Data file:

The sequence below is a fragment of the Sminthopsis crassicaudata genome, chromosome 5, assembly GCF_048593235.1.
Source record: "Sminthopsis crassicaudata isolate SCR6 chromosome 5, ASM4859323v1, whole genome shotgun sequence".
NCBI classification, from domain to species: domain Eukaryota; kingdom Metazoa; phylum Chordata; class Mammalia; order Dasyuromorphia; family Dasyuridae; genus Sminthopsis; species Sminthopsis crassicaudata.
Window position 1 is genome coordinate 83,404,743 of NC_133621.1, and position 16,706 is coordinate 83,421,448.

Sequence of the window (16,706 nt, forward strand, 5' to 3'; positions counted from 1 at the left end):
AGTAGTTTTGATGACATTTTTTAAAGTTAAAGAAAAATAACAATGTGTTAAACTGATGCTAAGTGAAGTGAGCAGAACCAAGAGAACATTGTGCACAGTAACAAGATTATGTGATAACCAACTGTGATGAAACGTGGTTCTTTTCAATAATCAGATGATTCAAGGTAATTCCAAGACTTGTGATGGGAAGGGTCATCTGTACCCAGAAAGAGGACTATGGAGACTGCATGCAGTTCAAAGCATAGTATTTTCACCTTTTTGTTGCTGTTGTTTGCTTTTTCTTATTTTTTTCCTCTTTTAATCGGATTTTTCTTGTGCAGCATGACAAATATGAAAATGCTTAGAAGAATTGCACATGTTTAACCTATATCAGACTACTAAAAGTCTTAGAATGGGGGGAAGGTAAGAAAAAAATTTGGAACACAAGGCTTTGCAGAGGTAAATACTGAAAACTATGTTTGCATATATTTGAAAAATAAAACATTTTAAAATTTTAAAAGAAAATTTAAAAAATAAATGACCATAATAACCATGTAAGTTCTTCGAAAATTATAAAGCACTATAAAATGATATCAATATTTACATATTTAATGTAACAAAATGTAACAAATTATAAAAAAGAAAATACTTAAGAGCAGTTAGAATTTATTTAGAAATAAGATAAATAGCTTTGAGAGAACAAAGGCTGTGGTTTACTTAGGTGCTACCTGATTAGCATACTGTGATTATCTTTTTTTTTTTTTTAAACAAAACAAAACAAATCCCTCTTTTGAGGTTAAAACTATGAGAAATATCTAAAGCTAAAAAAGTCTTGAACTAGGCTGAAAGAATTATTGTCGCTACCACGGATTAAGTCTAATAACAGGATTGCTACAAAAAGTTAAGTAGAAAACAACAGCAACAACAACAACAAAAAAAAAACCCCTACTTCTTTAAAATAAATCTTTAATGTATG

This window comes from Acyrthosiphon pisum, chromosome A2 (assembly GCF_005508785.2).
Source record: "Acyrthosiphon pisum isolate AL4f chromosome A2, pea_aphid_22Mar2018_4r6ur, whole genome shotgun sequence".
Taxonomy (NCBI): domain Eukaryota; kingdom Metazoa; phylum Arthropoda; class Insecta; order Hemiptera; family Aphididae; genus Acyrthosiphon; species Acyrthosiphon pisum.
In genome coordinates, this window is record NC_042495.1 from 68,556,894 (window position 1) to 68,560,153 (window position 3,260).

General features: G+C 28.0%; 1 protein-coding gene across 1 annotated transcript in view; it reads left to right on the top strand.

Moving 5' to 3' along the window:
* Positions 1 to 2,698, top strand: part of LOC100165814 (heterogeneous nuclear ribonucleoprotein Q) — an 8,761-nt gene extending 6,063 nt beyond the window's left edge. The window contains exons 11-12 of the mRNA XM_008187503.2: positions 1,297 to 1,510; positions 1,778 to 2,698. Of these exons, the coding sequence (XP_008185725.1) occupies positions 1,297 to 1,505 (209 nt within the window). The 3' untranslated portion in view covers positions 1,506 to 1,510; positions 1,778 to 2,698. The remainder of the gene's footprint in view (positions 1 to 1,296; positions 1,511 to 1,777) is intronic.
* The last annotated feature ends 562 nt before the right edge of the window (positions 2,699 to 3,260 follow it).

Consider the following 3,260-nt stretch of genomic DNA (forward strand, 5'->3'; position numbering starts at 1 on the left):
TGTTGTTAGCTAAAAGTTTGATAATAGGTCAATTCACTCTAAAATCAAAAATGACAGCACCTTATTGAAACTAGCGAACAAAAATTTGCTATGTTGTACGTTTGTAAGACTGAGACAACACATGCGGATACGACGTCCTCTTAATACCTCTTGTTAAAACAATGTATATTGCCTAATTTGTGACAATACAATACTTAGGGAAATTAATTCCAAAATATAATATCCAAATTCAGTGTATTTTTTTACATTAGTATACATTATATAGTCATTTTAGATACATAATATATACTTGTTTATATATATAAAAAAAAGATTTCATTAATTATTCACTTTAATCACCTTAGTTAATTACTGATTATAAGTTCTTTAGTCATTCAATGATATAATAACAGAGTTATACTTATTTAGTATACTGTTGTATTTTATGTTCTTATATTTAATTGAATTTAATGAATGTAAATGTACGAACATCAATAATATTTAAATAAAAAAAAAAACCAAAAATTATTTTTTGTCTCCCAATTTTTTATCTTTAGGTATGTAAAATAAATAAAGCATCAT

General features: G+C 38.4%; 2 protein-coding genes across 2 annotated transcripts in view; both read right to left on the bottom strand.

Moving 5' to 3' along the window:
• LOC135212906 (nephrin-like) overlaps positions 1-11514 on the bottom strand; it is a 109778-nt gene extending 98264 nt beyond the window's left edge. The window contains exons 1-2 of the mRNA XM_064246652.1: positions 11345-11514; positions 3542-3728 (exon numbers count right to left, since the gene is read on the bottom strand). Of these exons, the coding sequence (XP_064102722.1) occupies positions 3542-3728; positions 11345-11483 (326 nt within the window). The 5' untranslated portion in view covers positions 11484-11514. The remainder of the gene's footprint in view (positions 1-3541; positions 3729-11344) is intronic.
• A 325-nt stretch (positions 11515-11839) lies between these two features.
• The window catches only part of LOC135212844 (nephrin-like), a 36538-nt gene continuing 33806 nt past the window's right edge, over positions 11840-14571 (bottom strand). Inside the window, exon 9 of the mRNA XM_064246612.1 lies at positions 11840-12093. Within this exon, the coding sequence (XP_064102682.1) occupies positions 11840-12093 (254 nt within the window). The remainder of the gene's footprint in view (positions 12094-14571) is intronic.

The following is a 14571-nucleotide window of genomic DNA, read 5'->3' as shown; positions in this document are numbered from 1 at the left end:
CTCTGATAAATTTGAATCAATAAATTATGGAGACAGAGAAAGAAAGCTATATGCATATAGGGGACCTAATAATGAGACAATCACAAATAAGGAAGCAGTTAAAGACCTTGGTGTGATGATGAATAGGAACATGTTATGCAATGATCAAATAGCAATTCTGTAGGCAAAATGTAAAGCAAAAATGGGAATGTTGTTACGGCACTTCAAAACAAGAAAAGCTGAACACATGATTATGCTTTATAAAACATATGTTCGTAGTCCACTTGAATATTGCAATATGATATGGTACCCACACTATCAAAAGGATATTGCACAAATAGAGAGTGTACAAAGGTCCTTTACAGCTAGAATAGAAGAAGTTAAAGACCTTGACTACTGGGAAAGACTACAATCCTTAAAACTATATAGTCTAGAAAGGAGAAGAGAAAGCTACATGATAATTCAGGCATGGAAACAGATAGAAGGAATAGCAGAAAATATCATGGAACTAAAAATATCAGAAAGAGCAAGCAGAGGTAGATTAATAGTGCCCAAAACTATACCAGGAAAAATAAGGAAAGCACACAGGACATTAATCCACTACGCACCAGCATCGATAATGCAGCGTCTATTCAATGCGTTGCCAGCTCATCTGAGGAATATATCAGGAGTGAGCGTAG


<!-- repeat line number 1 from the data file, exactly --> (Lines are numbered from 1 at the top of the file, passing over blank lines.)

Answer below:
The sequence below is a fragment of the Sminthopsis crassicaudata genome, chromosome 5, assembly GCF_048593235.1.